“Shall we return to Tuscany in 2019 to get more,” I asked her while wishing her a merry Xmas.

“As you like, my love,” she said as we savoured wine wet lips.

Rant on.


PS The beef for the carpaccio is prepared thus: at about 2pm while first guests arrive and first bottle of Champagne is served, for show effect, the filet mignon is slightly salted (with flaky, pink, Himalayan salt), peppered and then seared all around in a glowing hot pan on the secondary burner of my Weber über-grill. The idear is to caramelise the outside of the meat without cooking any of the inside. After that rest it for about an hour in the winter climate. Then put the meat in a freezer bag and in the freezer. At about 6pm, after prepping all the other parts, the meat is removed and sliced as thin as possible. The freezing of the meat helps to slice thinly where it then thaws on the plate just prior to serving and if cut properly is almost translucent.

PSS The second course worst-writer prepared was homemade noodles with a butter-wine sauce, melted parmesan, and then topped with black truffle shavings–that we also got on our last Croatia trip. Croatian wine tasting combined with truffles almost competes with Tuscany. Anywho. It was served with a French Cabernet that was pretty decent and more expensive than the Chianti, but couldn’t hold up to the memory.

Worst-Recipe: Ravioli With Ricotta Mint Lemon Zest, Slightly Burnt

Subtitle of this post: Or How To Fix, Make Delish, Your Kitchen Screw-Up.

There are many recipes like this on the interwebnets. Good luck finding one with slightly burned butter, though.

Ingredients (approximate):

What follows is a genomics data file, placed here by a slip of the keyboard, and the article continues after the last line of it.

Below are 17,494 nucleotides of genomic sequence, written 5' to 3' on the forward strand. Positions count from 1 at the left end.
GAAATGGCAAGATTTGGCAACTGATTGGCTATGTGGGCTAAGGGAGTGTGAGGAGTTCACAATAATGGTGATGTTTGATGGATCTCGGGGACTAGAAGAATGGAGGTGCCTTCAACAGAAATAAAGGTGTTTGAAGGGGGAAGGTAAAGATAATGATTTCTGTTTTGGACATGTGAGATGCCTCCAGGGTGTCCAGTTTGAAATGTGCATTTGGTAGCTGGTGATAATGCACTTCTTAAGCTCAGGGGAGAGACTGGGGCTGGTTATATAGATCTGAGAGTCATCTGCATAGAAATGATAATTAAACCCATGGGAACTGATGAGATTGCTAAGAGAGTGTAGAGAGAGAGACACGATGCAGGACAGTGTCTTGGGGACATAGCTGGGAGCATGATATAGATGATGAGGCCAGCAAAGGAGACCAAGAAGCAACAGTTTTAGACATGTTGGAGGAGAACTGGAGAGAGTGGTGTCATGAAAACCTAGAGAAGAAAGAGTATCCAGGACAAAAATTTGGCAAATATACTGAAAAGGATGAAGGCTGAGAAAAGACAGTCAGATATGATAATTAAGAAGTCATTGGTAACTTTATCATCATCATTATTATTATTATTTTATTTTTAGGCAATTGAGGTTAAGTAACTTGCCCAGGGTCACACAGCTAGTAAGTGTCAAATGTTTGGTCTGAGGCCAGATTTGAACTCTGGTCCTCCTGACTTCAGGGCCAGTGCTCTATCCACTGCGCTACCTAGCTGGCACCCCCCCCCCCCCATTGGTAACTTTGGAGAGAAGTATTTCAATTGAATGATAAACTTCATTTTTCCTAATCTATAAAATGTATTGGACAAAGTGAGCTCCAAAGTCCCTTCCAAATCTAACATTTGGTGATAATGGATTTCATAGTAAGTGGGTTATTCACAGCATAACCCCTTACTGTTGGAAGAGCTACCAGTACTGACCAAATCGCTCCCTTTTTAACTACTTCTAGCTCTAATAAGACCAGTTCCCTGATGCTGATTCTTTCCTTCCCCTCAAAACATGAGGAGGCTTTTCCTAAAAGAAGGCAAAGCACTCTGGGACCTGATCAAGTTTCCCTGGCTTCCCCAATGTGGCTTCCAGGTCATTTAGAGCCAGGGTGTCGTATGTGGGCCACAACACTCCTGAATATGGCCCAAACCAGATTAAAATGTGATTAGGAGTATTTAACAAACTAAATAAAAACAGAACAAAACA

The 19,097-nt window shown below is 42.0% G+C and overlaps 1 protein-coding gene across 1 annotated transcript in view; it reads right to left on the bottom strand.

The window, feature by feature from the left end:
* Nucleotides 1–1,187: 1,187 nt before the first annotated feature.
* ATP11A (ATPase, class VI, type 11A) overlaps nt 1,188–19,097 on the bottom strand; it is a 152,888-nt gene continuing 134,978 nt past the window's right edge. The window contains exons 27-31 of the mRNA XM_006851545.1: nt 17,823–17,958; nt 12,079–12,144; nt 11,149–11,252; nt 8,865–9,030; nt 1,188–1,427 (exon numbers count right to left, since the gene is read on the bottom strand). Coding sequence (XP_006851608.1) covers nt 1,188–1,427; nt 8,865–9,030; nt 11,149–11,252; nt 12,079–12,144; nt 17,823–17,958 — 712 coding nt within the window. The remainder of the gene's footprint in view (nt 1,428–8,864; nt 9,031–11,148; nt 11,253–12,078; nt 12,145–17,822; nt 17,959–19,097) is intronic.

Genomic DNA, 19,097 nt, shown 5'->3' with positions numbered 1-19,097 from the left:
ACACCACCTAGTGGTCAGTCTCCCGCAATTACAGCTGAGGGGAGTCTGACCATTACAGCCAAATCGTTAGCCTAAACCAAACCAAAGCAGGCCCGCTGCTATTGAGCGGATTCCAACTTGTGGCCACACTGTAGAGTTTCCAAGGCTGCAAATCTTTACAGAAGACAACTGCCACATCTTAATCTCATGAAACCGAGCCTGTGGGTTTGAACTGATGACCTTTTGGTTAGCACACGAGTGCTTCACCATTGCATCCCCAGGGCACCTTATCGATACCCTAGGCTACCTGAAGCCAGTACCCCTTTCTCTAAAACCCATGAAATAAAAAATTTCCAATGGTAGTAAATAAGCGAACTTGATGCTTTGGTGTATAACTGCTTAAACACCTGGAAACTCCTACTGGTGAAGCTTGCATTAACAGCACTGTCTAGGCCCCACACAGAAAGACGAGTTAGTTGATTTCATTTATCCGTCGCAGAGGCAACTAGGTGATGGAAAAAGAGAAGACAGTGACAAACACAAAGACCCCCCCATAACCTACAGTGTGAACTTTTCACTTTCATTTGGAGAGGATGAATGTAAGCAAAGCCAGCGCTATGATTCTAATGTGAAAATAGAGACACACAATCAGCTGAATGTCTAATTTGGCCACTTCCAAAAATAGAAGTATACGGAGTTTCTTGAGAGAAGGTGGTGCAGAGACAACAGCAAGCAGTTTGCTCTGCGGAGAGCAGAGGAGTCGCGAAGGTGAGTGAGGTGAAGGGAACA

• Flat pasta, preferably fresh made the night before
  • 200g Ricotta
  • Mint leaves
  • Lemon
  • Olive oil
  • Butter
  • Parmesan

How To:

While I rolled the pasta with our trusty machine, better half whipped up the ricotta. Just put it in a bowl and add chopped mint leaves. Before slicing lemon to get to the juice, remove yellow (only) from skin (the white under the skin is bitter!) and put finely chopped pieces into the Ricotta. Then slice your lemon and squeeze one half into the mix. Add some fresh, shaven parmesan and then salt and pepper. Mix well.

Once pasta is rolled, flattened, circles are cut-out, lay on ravioli cutter and using a finger dipped in water, slightly moisten around the edge. Fill with a teaspoon of ricotta and fold over. The moistened edge helps the pasta stay together. Pamper with some flower and set aside on a cloth.

Btw, due to the circular nature of the noodle cut-outs, there will be some remaining pasta. Run it through the machine and then cut into strips and put aside to dry. Use this left-over pasta within the next few days for lunch. Just boil it in salty water and when “Adante” cover with some olive oil, salt and pepper and parmesan. Delish, baby.

Once your ravioli is done, cook them for about five or so minutes in boiling, salted water. While doing that, heat up a pan with a good, thick layer of olive oil. Add a heap of butter and then mix-in whole mint leaves. Although the olive oil should prevent the butter from scorching, I was trying out my gas burner on my grill and set the heat too high. The butter burnt quickly. Luckily I caught it before it burnt too bad and just threw in some of the “pasta-water” from the pot to calm things down. But the damage was done. Oh well.

Once the mint leaves in the pan have softened, add a bunch of ravioli. Mix and flip till the ravioli is covered with the oil and butter sauce. Salt and pepper and let simmer for about a minute. Then add some fresh parmesan. Mix and flip more. Done. Plate it with more parmesan and pepper if needed.

Although we were in a bit of hurry this evening and I obviously rushed things, the slightly (butter) burnt ravioli was fantastic. The mix of mint and lemon inside the noodles is both refreshing and enticing as it all burst open while chewing and mixes with the oil and butter sauce.

Rant (and worst-cook) on, baby.